, , , , , , , , ,

Mischief-mad, hidden among the cushions,

you guide three fingers under your burqa,


biting back a tell-tale groan. Your oven’s

wet heat, stoked each night from ash to lava


while your husband snores near by, still tortures

you the way faith haunts your thoughts all day long.


When the first wet spot bleeds through your knickers;

when myrrh drips from, like honey in the Song


of Songs, your fingers –– then even mischief

isn’t enough. Mother-in-laws yammer


and whine, but you smolder: wet oven heat,

holy cum shrine. Your longing is as tough


as your soul’s flesh. Faith is only torture

in a world that wants you chaste and discreet.



, , , , , , , , ,

Some just loathe Ecstasy; like the Roman

who turned our Gorgeous Boy of Lust and Rage


into some frail sot. To fear masculine

beauty is to fear the divine. That age


that tried to switch Dion-(bow chicka bow

wow)-ysus with besotted ol’ Bacchus


ended bad. This isn’t heresy. My vow

is still to He Who Swaggers With Quenchless


Thirst. The one god not appeased by widespread

worship, sacrifice or floor pie. Altars


do not sooth him, nor prophets who soothsay.

Only madness in dance, in art, in bed.


No priests or holy laws. Only lovers;

we few who obey when we disobey.



, , , , , , ,

Slick from a randy varmint, your nipples

swell in your strappy tee as I watch you


take the pills that we found on the motel’s

bathroom floor. You taste just like witch’s brew,


rancor, a chloroform soaked handkerchief.

Ill pills freeze time then turn our lust heinous.


You are the color of storm and I grief.

On your back, your head lolls off the mattress


as I grind in. Your throat bulges, jaws twinge

as my balls smother your nose. You gag-retch,


spitting cum, bile and ache down your forehead.

Fuck fiend, you called me, words that made you cringe,


once … like love, or every time that I stretch

you wide; an act that you both long for and dread.



, , , , , , , , , ,

Panspermia: Life hidden in drifting

space dust; scatterings of queer DNA


awash in the high heavens. Begetting

the ones zealots fear on Earth. Castaway,


satyr, witchling; this would explain but not

excuse my lecherous bursts. The drama


of throat fucking in public. Your distraught

¡Oi!” as you wear my cum like mascara.


There is no ill will in our tribe. We hunt

all who love their carnal but odd essence.


Xenolibido. “Whores of Babylon,”

the saved sneer. No, try Betelgeuse. Try cunt.


Try cock. Try us all. But they won’t. Not once;

their junk genes come from dullest of god-spawn.



Besides being a great name for a drag queen, panspermia is a theory that life on Earth originated from alien DNA drifting on galactic winds, searching for a suitable environment to call home. The plot of the 1978 remake of Invasion of the Body Snatchers explains that the pod people came to Earth in the form of gelatinous creatures able to survive in the vacuum of outer space. I tend to fall on the side of astrobiology and ask for some actual proof before announcing that something is possible, but I do like playing with the idea in poetry. People who are very very keen on the idea of extraterrestrials tend to point to Fermi’s Paradox (which more or less states, “Empirical evidence is for Sucka MCs/ P-Funk’s Mothership Connection puts/ the xy chromosome in sexy”) and speculative fiction as to why they got a D- in high school science but an B+ in creative writing (naming no names, of course).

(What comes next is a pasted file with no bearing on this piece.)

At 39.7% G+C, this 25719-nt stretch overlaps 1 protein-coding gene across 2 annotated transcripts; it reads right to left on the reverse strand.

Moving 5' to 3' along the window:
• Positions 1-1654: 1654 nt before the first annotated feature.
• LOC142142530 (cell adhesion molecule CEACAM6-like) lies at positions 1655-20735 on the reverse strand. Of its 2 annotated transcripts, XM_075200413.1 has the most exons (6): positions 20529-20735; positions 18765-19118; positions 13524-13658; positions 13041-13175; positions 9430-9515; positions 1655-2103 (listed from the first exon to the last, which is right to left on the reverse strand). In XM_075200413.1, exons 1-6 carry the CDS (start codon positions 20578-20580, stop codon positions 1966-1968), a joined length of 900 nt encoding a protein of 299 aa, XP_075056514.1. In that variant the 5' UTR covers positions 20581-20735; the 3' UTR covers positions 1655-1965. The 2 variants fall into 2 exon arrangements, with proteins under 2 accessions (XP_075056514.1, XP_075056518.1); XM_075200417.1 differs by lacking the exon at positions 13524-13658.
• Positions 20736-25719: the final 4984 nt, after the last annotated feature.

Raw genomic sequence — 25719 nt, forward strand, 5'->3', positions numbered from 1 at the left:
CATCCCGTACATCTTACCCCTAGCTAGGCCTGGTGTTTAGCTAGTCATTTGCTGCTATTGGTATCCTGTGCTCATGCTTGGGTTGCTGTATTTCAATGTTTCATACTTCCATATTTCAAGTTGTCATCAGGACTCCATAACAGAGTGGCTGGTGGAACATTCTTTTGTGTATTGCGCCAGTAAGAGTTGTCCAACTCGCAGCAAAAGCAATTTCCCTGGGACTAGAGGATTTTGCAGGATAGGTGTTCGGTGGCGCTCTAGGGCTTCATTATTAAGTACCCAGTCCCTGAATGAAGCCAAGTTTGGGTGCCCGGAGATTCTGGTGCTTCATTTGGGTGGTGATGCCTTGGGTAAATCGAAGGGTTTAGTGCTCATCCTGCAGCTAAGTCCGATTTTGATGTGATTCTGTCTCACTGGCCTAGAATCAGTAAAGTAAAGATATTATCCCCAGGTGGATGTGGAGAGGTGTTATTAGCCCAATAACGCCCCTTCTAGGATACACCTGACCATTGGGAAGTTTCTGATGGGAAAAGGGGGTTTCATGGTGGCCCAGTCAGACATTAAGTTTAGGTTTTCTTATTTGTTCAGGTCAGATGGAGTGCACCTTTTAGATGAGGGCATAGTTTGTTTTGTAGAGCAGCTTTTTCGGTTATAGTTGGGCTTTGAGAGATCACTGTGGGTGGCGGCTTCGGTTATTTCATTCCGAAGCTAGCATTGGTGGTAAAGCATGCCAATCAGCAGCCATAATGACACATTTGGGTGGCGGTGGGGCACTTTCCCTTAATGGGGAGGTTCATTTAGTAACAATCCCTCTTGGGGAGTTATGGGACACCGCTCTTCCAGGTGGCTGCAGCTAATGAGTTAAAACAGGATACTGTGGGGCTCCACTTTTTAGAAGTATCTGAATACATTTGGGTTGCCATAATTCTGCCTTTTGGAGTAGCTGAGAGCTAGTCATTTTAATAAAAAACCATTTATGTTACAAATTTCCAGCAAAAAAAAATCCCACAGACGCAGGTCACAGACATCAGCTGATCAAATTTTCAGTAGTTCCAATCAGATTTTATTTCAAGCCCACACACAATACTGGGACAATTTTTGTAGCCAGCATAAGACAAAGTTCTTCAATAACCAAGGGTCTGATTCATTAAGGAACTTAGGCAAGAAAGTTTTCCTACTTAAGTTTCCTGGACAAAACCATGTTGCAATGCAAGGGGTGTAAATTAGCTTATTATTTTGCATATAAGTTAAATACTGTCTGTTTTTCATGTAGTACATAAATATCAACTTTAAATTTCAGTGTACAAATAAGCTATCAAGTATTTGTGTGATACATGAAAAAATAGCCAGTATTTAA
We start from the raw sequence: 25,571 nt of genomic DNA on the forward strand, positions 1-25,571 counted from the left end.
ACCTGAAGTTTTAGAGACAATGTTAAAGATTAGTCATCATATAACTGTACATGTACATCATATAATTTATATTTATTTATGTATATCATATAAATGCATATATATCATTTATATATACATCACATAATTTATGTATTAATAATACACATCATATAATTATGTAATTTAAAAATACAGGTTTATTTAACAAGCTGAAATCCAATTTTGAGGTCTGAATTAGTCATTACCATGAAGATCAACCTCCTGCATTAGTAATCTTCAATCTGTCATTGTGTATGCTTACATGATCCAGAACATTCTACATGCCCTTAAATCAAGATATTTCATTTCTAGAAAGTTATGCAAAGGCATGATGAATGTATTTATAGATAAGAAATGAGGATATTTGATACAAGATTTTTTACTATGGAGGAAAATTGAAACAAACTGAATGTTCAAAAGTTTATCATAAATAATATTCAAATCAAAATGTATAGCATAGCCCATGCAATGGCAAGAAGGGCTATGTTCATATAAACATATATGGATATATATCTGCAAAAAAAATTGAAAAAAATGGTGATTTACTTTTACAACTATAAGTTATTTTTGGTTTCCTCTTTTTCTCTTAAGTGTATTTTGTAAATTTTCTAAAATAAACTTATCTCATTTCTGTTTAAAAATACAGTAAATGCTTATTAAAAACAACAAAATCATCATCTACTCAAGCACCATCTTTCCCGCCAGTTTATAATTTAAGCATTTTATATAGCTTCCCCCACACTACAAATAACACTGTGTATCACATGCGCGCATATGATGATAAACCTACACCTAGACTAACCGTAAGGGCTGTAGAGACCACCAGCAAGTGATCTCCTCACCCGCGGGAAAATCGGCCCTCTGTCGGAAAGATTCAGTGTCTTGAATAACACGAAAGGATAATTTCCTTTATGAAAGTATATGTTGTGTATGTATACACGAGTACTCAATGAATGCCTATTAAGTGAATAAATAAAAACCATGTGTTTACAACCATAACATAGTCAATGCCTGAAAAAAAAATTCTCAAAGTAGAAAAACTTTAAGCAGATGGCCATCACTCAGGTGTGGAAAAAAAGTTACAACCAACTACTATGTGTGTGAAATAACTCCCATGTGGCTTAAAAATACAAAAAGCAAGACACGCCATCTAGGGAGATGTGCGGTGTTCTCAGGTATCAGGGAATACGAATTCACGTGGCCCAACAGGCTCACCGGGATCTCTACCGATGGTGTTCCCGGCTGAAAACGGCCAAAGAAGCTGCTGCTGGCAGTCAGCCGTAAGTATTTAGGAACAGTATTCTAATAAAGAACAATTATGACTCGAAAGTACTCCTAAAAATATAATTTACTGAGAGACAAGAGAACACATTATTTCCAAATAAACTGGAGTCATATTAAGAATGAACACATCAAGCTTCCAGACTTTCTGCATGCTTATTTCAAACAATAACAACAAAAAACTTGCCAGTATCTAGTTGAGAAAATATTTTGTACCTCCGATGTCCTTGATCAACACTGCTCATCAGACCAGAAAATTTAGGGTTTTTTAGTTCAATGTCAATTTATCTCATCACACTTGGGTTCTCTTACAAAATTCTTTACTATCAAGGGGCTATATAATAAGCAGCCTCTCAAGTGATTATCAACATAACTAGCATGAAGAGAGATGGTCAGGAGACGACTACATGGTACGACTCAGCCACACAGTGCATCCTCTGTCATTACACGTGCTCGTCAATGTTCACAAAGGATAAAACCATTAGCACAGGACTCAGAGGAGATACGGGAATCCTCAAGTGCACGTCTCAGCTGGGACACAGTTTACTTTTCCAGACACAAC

barco (iii)


, , , , , , ,

Dama de aguas oscuras, last night

I dreamed of phosphor under a starlit


dome. Far above such unending ghost-light

the gales harangued (as gales do). Your half-wit


brat sat in low, loathy dark; wheezing down

the last air in his rust iron coffin.


Lady of dark waters, they say to drown

is abysmal, but if I can return


to you through your blessed sea or ill ocean,

then I’ll slip my box’d boat through opal waves


to rest my grave under high tide and slow

sea-swill. Lay me, if it’s your will, all shrunken,


alone, calling this dream fate. Glow of graves,

Santa Muerte, lost in the tidal flow.



The Bony Lady, Santa Muerte, has many names; “Dama de las aguas oscuras,” Lady of the dark waters, is one of them. The idea of this poem actually came to me several years ago when I was reading about the early attempts of the Imperial Japanese navy to build their own submarine. In 1910 one of their first prototypes sank during a training dive in Hiroshima Bay. Although the water was only 18 metres deep it proved impossible for the crew to escape while submerged. The commanding officer, Lieutenant Tsutomu Sakuma, patiently wrote descriptions of his sailor’s efforts to bring the boat back to the surface as their oxygen supply ran out. All of the sailors were later found dead at their stations when the submarine was finally raised the following day.